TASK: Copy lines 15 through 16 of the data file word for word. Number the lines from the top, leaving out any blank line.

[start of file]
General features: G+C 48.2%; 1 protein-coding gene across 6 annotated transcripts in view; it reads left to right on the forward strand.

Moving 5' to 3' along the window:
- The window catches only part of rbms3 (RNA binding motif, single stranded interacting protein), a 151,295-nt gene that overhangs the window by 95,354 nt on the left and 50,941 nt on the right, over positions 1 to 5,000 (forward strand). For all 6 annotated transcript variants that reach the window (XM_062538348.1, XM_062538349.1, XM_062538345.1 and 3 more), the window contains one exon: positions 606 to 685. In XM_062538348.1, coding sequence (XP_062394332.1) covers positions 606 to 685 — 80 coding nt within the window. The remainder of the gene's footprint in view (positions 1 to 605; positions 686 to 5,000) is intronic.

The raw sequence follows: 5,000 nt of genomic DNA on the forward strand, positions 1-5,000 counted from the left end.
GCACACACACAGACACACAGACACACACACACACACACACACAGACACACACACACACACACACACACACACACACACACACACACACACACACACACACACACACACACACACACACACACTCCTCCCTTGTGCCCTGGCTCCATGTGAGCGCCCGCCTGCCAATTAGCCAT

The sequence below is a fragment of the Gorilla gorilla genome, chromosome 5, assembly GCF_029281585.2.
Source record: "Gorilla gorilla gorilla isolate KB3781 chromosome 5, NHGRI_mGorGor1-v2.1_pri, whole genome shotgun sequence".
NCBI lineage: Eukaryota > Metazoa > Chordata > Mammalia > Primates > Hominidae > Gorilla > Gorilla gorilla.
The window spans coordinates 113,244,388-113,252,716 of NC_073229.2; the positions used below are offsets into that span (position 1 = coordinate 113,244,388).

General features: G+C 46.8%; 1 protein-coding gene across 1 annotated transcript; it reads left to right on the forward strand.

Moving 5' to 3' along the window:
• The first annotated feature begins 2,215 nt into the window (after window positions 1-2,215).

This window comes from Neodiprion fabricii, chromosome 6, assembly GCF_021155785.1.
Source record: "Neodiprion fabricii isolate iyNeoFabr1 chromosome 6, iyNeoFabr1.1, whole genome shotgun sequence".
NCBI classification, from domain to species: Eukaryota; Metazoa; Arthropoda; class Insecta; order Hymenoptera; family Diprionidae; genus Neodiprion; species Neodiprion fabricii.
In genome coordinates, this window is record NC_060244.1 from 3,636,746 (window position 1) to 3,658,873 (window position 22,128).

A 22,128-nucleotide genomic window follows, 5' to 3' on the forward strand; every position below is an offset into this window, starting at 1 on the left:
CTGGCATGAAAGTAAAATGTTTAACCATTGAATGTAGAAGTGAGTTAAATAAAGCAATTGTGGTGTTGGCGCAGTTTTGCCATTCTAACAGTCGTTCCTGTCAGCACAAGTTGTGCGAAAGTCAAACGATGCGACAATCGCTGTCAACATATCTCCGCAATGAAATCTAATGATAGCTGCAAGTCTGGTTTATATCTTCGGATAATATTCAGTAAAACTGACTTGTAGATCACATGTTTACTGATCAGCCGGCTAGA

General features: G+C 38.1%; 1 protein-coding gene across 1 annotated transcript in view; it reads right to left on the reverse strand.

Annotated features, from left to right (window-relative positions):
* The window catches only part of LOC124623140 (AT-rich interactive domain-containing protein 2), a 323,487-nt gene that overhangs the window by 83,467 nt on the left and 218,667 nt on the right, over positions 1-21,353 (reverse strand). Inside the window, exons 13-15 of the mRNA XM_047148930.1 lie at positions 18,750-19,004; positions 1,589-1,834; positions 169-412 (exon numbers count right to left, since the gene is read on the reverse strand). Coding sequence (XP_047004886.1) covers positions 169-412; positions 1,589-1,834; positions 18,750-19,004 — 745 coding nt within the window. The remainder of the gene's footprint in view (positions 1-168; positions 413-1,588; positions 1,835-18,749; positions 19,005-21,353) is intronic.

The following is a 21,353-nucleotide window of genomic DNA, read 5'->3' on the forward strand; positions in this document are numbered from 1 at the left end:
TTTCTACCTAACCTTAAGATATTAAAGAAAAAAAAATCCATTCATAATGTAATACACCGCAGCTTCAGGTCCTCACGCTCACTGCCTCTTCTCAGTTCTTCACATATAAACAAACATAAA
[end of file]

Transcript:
NCBI classification, from domain to species: Eukaryota; Metazoa; Arthropoda; class Insecta; order Hymenoptera; family Diprionidae; genus Neodiprion; species Neodiprion fabricii.
In genome coordinates, this window is record NC_060244.1 from 3,636,746 (window position 1) to 3,658,873 (window position 22,128).